Earlier this year there were various predictions - including from the CEO of information-security technology vendor FireEye - that spending on cybersecurity would slow down in 2016. I was unconvinced when I initially heard the negative predictions, and, to this day, I remain skeptical; my feelings were recently reinforced by a conversation with  Steve Morgan, the CEO and Founder of research firm Cybersecurity Ventures. Morgan authored a report last month that noted that, in fact, cybersecurity spending appears to be growing, rather than shrinking.  He even predicts that spending will increase to a total of over $1-Trillion over the next five years, up from $77-Billion annually in 2015.

How could CEOs in the industry be so far off? Why is information security spending so hard to track and predict? Morgan and I discussed several reasons:

1. A large portion of information security related spending it not accounted for as being information-security related. Consider, for example, that an organization developing a software package for internal use might spend money from its development budget on technology to scan code for vulnerabilities - the expenditure, however, may never be tracked back to an information-security budget.

2. Similarly, Value Added Resellers (VARs) and consultants doing security work don't always define products and services as "security." For example, a networking project may include the purchase of security components that are simply categorized as part of the overall project. Sometimes, even when the products are attributed to a security need and budget, the associated services are not. For example, if networking consultants install and configure firewall (not that doing so is recommended), their work may never be categorized as a security spend.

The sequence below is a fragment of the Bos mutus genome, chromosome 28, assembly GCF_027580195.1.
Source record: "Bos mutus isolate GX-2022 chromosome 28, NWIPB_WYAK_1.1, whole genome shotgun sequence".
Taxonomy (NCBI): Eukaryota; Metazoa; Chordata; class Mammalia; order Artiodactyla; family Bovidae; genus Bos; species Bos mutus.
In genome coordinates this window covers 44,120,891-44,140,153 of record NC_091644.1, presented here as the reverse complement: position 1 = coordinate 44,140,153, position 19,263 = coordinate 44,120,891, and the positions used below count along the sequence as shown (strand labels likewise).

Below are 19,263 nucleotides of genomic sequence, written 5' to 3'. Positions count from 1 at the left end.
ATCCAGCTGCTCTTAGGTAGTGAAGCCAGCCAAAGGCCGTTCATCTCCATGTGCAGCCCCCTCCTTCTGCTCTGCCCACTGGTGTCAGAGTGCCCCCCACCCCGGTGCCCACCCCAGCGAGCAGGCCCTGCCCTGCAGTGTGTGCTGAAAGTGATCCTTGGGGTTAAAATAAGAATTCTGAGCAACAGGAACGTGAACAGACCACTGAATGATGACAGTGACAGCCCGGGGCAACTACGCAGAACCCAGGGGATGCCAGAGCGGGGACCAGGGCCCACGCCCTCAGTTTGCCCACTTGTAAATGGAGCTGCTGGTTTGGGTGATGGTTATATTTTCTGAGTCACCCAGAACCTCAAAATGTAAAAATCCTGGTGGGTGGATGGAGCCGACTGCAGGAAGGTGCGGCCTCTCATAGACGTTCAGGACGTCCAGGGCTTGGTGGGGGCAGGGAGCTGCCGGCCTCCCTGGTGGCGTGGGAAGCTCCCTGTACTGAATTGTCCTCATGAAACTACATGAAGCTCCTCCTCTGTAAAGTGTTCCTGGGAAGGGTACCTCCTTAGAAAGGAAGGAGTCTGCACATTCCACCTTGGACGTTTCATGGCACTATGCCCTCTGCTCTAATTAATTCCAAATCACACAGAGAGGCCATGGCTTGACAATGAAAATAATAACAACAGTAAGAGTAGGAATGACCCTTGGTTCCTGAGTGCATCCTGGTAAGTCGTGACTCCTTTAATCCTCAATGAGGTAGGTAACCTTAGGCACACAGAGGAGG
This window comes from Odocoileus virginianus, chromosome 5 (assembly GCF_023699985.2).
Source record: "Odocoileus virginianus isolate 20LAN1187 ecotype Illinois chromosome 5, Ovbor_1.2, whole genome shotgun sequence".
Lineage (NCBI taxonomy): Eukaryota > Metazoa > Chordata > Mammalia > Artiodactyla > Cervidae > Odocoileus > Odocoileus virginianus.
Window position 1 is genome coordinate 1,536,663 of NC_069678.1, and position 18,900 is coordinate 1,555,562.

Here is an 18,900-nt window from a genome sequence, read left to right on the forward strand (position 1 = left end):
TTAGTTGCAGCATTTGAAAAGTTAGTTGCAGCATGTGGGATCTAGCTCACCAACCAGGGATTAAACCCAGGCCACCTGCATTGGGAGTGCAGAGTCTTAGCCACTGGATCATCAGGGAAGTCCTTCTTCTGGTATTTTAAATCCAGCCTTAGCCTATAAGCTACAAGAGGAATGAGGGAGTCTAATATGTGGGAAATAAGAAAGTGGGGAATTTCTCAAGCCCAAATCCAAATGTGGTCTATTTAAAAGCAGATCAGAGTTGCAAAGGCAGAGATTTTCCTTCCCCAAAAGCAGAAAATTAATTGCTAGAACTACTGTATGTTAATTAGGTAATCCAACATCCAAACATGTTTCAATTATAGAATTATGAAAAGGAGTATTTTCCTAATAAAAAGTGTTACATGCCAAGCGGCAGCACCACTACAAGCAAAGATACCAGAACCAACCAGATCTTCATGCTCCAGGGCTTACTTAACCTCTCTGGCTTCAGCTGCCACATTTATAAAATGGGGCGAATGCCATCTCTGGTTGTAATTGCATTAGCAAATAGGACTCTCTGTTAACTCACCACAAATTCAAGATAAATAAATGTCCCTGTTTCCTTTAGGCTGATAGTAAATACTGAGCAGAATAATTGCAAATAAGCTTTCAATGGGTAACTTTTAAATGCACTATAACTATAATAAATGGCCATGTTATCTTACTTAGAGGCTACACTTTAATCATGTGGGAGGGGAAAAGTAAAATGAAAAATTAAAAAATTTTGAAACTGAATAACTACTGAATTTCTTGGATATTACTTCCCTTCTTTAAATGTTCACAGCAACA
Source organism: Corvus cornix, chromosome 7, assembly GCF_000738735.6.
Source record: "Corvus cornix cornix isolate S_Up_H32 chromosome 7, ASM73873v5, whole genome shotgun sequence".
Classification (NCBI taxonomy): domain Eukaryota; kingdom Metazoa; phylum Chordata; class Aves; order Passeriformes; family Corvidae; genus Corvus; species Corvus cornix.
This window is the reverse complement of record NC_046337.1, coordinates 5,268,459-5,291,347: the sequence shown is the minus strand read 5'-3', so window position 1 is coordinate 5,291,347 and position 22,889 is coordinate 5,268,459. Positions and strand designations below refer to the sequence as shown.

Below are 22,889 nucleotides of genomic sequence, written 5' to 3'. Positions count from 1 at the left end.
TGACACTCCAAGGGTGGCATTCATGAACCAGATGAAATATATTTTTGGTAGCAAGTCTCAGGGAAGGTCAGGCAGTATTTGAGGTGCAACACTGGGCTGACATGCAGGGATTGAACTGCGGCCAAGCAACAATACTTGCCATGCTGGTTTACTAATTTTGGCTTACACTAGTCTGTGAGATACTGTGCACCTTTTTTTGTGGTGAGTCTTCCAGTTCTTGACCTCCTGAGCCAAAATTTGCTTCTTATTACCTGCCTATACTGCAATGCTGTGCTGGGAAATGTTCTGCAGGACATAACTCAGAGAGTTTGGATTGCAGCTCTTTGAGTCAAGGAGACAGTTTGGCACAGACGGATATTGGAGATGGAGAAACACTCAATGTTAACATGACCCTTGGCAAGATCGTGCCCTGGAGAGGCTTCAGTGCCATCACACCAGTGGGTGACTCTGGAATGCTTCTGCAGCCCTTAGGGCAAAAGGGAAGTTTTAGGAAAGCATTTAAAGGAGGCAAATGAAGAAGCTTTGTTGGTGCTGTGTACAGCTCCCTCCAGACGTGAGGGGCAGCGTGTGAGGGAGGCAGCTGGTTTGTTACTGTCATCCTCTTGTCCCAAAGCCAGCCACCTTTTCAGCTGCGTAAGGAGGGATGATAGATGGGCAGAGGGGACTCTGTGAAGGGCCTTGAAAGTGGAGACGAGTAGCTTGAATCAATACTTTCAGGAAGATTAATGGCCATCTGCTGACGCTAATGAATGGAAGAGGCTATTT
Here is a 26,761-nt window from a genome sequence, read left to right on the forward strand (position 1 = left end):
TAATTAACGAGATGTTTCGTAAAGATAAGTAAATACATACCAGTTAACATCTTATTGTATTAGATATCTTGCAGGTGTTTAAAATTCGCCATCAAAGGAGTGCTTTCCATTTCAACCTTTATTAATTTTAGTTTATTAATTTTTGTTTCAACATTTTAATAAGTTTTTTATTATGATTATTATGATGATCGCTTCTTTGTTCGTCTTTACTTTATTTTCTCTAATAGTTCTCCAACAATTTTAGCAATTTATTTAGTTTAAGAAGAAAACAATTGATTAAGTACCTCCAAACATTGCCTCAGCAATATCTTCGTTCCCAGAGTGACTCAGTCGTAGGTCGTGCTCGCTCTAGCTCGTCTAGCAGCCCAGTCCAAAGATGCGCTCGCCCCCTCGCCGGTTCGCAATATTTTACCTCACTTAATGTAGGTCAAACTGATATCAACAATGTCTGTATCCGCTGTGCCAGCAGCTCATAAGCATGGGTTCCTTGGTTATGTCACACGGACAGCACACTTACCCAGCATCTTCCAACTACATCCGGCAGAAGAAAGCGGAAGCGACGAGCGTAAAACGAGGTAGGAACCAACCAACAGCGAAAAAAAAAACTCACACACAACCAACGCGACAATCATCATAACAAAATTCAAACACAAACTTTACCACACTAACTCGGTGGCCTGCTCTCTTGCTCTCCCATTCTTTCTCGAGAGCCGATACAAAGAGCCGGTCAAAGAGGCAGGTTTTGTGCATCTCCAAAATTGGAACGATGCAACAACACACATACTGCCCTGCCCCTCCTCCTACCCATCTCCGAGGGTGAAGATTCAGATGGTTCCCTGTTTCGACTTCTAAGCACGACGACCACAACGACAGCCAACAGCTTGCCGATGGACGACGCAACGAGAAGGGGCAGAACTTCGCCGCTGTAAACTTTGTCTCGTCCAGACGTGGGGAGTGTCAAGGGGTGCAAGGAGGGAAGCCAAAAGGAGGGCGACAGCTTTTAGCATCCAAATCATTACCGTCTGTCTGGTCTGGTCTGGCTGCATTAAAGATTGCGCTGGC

3. Smaller businesses do not report revenue to analysts, and there are many such businesses in the information-security space. It is hard to know how much is being spend by smaller businesses on security technology and services - especially if they purchase from smaller cybersecurity providers as is often the case, especially when it comes to services, which are often performed by individuals or local boutique consulting companies rather than national (or even regional) firms.

4. Consumer spending on information-security is often impossible to track. How can analysts possibly know, for example, when, after a malware infection, someone pays a consultant to wipe and restore-to-factory-settings his or her computer or smartphone.

5. In today's world, lawyers, accountants, insurance agents, and other professionals not directly involved in the information security profession often provide advice related to information security concerns. In some cases they bill for their time - but, rarely categorize the type of charge as being for information security.

6. Because information security changes so rapidly there are many startups and younger firms displacing older firms in specific deals, areas, and markets, as well as bigger firms trying to cash in on the action. The downward pressure that FireEye felt earlier this year, for example, could come from pressure from firms like IBM and Cisco, or from any of the many startups that have entered the market in recent years.

7. Cybersecurity professionals shifting focus may divert some revenues from older, more-established firms to newer, smaller firms which are less likely to report sales figures to analysts. Older firms tend to sell products that improve on areas of security for which customers already have some solution, and many startups introduce products that address risks for which customers have no defense at all. As I discussed in an interview in Forbes, this is one of the reasons that I chose to create SecureMySocial rather than pursue various other product ideas I had contemplated. Once prospects understand that they have unaddressed risks they may divert resources from "improvement projects" to "get something in place projects" - thereby extending sales cycles and delaying or reducing other purchases. Such actions may give older firms the impression that there is a downtrend in spending, but what is truly happening is simply a redirection of spending.

8. Some large information security providers don't break out information security revenues from their consulting revenues. Some big technology firms, for example, consider security to be a part of everything that they do, so they don't separate it into its own category.

The bottom line - It is possible, if not likely, that cybersecurity spending is growing, not shrinking, and will continue to do so for quite some time, and that any measurements of cybersecurity spending that indicate otherwise may be missing significant spending growth in areas for which proper accounting is difficult to achieve.